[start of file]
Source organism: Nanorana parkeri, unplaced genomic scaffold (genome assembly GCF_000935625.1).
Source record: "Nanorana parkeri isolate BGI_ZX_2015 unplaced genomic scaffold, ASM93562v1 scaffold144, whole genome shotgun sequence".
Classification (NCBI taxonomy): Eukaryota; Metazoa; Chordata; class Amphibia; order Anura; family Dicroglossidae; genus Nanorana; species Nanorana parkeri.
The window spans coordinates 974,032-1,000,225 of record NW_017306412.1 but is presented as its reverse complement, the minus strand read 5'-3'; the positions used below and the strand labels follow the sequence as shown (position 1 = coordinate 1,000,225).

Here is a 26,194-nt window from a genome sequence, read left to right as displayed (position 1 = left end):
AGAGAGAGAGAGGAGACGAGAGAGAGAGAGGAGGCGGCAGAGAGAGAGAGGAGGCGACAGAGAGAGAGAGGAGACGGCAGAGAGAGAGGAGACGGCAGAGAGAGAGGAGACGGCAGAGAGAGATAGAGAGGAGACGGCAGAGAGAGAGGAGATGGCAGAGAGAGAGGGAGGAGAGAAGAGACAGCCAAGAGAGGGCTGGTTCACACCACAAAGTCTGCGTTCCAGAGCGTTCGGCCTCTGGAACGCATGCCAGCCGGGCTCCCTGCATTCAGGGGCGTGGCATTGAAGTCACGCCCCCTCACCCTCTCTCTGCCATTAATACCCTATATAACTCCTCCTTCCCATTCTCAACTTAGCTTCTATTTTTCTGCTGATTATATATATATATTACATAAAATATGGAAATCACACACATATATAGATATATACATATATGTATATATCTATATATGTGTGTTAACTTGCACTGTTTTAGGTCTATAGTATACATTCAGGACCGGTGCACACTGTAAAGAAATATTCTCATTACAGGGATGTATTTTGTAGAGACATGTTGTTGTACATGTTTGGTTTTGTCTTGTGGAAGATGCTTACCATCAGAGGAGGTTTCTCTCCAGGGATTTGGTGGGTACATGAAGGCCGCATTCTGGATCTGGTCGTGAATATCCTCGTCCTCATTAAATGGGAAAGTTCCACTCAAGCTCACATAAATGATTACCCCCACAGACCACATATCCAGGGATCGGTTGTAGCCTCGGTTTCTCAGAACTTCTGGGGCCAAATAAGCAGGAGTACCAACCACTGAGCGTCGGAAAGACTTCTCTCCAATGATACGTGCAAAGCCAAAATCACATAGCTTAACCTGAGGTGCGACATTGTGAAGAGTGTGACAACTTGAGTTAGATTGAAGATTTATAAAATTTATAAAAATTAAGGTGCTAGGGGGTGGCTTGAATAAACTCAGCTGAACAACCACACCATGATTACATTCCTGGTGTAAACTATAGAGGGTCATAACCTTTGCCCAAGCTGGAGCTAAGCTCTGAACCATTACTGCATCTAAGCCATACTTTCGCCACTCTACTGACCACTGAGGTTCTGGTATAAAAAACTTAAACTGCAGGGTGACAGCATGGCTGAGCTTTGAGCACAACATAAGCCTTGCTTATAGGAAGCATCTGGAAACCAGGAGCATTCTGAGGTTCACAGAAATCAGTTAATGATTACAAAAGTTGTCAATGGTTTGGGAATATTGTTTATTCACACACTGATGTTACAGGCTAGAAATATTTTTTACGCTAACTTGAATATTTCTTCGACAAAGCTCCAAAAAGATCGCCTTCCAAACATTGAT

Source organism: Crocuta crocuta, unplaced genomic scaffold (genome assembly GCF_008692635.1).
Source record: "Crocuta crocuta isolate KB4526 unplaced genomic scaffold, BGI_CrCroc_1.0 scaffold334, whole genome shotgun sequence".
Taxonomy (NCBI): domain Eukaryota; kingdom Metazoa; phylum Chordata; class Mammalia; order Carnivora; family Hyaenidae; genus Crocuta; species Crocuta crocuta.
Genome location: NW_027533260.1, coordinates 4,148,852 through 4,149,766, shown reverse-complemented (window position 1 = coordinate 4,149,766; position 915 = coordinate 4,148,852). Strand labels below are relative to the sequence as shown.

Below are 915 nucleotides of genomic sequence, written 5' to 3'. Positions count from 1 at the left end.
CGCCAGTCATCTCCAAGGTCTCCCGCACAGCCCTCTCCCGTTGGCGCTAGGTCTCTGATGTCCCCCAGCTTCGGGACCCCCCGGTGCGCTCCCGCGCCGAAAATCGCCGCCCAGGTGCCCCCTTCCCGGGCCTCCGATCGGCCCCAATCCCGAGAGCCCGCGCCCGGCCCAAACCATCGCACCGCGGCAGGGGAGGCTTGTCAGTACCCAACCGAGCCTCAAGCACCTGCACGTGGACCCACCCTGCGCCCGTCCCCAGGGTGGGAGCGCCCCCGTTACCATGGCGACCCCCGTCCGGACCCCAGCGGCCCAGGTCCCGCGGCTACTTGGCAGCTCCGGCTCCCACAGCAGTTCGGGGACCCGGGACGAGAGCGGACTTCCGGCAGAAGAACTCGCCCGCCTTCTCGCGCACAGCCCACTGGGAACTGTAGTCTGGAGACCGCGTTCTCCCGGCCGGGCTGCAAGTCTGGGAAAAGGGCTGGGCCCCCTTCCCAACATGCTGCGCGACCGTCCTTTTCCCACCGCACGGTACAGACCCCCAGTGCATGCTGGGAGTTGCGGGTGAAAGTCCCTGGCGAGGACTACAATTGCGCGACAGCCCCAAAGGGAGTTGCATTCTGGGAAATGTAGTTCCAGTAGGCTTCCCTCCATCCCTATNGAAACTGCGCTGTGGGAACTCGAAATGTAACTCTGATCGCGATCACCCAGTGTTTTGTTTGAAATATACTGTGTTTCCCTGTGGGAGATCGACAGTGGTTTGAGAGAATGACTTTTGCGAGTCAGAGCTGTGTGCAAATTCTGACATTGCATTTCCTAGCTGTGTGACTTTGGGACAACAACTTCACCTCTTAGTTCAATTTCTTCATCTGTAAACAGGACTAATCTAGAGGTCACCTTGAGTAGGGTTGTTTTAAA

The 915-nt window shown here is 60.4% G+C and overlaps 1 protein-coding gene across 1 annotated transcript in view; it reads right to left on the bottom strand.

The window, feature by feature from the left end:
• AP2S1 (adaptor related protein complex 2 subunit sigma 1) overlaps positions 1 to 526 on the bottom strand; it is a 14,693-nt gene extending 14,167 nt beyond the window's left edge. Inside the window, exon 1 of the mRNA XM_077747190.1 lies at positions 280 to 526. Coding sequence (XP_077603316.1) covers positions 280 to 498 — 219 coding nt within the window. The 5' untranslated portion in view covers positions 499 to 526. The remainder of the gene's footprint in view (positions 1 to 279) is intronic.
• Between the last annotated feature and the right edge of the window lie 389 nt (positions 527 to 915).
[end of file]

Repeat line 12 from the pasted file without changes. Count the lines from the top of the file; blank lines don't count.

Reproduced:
CGCCAGTCATCTCCAAGGTCTCCCGCACAGCCCTCTCCCGTTGGCGCTAGGTCTCTGATGTCCCCCAGCTTCGGGACCCCCCGGTGCGCTCCCGCGCCGAAAATCGCCGCCCAGGTGCCCCCTTCCCGGGCCTCCGATCGGCCCCAATCCCGAGAGCCCGCGCCCGGCCCAAACCATCGCACCGCGGCAGGGGAGGCTTGTCAGTACCCAACCGAGCCTCAAGCACCTGCACGTGGACCCACCCTGCGCCCGTCCCCAGGGTGGGAGCGCCCCCGTTACCATGGCGACCCCCGTCCGGACCCCAGCGGCCCAGGTCCCGCGGCTACTTGGCAGCTCCGGCTCCCACAGCAGTTCGGGGACCCGGGACGAGAGCGGACTTCCGGCAGAAGAACTCGCCCGCCTTCTCGCGCACAGCCCACTGGGAACTGTAGTCTGGAGACCGCGTTCTCCCGGCCGGGCTGCAAGTCTGGGAAAAGGGCTGGGCCCCCTTCCCAACATGCTGCGCGACCGTCCTTTTCCCACCGCACGGTACAGACCCCCAGTGCATGCTGGGAGTTGCGGGTGAAAGTCCCTGGCGAGGACTACAATTGCGCGACAGCCCCAAAGGGAGTTGCATTCTGGGAAATGTAGTTCCAGTAGGCTTCCCTCCATCCCTATNGAAACTGCGCTGTGGGAACTCGAAATGTAACTCTGATCGCGATCACCCAGTGTTTTGTTTGAAATATACTGTGTTTCCCTGTGGGAGATCGACAGTGGTTTGAGAGAATGACTTTTGCGAGTCAGAGCTGTGTGCAAATTCTGACATTGCATTTCCTAGCTGTGTGACTTTGGGACAACAACTTCACCTCTTAGTTCAATTTCTTCATCTGTAAACAGGACTAATCTAGAGGTCACCTTGAGTAGGGTTGTTTTAAA